I gave my students their first taste of BreakoutEDU last Friday! I had heard about BreakoutEDU through Twitter, and the premise sounded great. Students work together to gather and decipher hidden clues that give the combinations to a series of locks. The locks secure a box that contains the objective of the challenge. Since I wasn't sure I was ready to invest in the whole shebang, I decided to give it a try with a version that was shared with me by another 5th grade teacher.
In his version, six clues are hidden around a designated area...it could be limited to the classroom, or in this case, one floor of my school! Each clue contains a math problem for teams of students to solve. The solution to the problem is a password to one of six Word documents that are given to the students at the start of the activity. Each document contains part of a final code that students enter to complete the challenge.
To give a fun context for the challenge, the students were informed that Captain Doom, a mad genius, had invented a doomsday device that was set to go off in 60 minutes. The teams of students were each provided a map of Captain Doom's "lair" (actually, a map of the second floor of my school); a copy of his "demands," that if not met in the next 60 minutes, would cause him to trigger the device; and a USB drive containing the six password-locked Word documents and a link to a Google Form that would only allow the correct entry of the code. To get the students started, I had overlaid a coordinate map grid over the map of the school and color-coded certain letters and numbers in Captain Doom's demands that would point them to the locations of the clues.
I started off by handing out four "Top Secret" envelopes and showing the students a brief Google Slides presentation outlining the challenge and going over ground rules: Students were to leave the clues where they found them so that other teams could locate them; they were not allowed to enter any other room besides ours; and that they were to walk and speak quietly in the halls. They were also informed that I was not going to help them at all! They were then instructed to open their envelopes and the countdown began! To keep track of time, I projected a timer counting down from 60 minutes on the screen.
During the challenge, I noted some interesting observations. First, Many students assumed at first that the colored letters and numbers led to the code itself. It was one of my more reserved students who noticed that they pointed to certain locations on the map grid. I also found it really interesting that some of my so-called "weaker" students were the calmest under pressure and that some of my highest achievers were getting very jittery. In fact, at about the 45 minute mark, one student told me, "Mr. Ullman, that timer's really stressing me out!" The vast majority of the students were really engaged the entire time, although I noticed that some groups were deferring almost all of the math problems to one or two group members, assuming that they would come up with the right answers. This really affected one group who had the early lead in deciphering the code, but was letting one student do all the math work. He made a fundamental error on one of the problems, but none of the other three members of his group called him on it, and it caused them to run out of time. In the end, all but one of the groups stopped the device in time...this last group eventually did figure it out as well. All of the students were extremely enthusiastic about the experience and couldn't wait to do it again!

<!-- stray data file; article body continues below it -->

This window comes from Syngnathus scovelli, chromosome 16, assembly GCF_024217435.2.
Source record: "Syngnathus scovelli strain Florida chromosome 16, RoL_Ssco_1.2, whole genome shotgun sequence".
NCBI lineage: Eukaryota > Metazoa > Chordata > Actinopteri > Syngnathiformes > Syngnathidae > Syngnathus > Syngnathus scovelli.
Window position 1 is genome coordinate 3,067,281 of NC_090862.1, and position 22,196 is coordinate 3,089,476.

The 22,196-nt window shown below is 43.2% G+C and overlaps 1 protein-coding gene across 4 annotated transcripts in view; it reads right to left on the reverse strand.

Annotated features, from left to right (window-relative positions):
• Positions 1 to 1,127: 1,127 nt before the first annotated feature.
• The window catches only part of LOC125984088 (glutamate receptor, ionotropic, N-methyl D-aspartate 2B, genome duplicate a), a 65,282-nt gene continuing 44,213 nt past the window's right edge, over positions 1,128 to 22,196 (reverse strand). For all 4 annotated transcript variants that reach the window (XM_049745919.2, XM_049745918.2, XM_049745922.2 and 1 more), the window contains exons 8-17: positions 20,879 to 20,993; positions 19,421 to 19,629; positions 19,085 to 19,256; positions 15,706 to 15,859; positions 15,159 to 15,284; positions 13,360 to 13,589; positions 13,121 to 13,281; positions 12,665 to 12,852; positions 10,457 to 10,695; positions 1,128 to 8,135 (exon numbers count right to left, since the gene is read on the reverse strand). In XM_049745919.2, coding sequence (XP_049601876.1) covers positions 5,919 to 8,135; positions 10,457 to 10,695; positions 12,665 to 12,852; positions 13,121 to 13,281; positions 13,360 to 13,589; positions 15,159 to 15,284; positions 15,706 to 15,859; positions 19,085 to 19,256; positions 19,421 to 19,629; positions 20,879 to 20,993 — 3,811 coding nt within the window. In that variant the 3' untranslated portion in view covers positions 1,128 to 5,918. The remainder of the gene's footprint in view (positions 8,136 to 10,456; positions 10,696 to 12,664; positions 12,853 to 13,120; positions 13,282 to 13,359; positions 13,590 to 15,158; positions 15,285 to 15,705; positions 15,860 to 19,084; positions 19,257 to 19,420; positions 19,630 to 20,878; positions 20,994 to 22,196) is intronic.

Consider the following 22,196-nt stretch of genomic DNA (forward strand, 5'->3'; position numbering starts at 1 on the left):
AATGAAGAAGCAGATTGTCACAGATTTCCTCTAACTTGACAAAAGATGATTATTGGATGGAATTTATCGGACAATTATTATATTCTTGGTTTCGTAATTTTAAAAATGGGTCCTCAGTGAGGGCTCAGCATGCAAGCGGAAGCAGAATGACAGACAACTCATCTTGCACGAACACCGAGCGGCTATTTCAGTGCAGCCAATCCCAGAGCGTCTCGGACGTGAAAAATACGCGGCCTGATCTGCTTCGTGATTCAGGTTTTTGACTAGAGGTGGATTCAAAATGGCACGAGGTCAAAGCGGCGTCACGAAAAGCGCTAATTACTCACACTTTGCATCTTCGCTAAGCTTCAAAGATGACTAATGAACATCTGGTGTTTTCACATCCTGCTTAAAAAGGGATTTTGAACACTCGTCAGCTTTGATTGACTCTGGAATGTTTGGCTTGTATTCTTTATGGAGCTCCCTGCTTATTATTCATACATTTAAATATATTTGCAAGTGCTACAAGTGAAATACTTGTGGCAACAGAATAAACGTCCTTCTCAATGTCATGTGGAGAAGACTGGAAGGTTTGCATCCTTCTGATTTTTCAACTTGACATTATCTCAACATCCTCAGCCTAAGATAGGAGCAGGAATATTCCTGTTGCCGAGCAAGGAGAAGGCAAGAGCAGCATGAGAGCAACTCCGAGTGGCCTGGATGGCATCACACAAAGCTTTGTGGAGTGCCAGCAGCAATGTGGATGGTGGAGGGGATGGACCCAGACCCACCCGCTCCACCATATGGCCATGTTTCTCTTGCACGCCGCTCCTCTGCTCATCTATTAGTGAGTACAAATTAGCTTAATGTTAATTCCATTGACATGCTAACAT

Of course, as with all first tries, there is some tweaking to be had. One of the problems I came up with had several different ways to express the answer, which was frustrating. Also, one of the clues I had placed got picked up by another teacher...it was eventually found, but threw a bit of a monkey wrench into to proceedings. I also, as I am wont to do, set one of the letters of the code up incorrectly, which threw some groups for a loop as they had double- and triple-checked their work...luckily, I had set the code up as a Google Form, so all it took was for me to correct the data validation and they were fine.
The overall experience was so positive, I went out and ordered the components to an actual open-source Breakout EDU kit that very night! I can't wait to try it out on them. I would like to thank Mr. D. Zach Holden (@mrzholden) for sharing the components of his challenge with me...I never would have been able to do this without them. If you would like to try this challenge out in your own classes, please let me know. The challenges could be modified to suit a variety of grade levels...I'd like to hear what you do with it as well!
5th grade teacher in Princeton, NJ. Passionate about education, technology, and the New York Giants!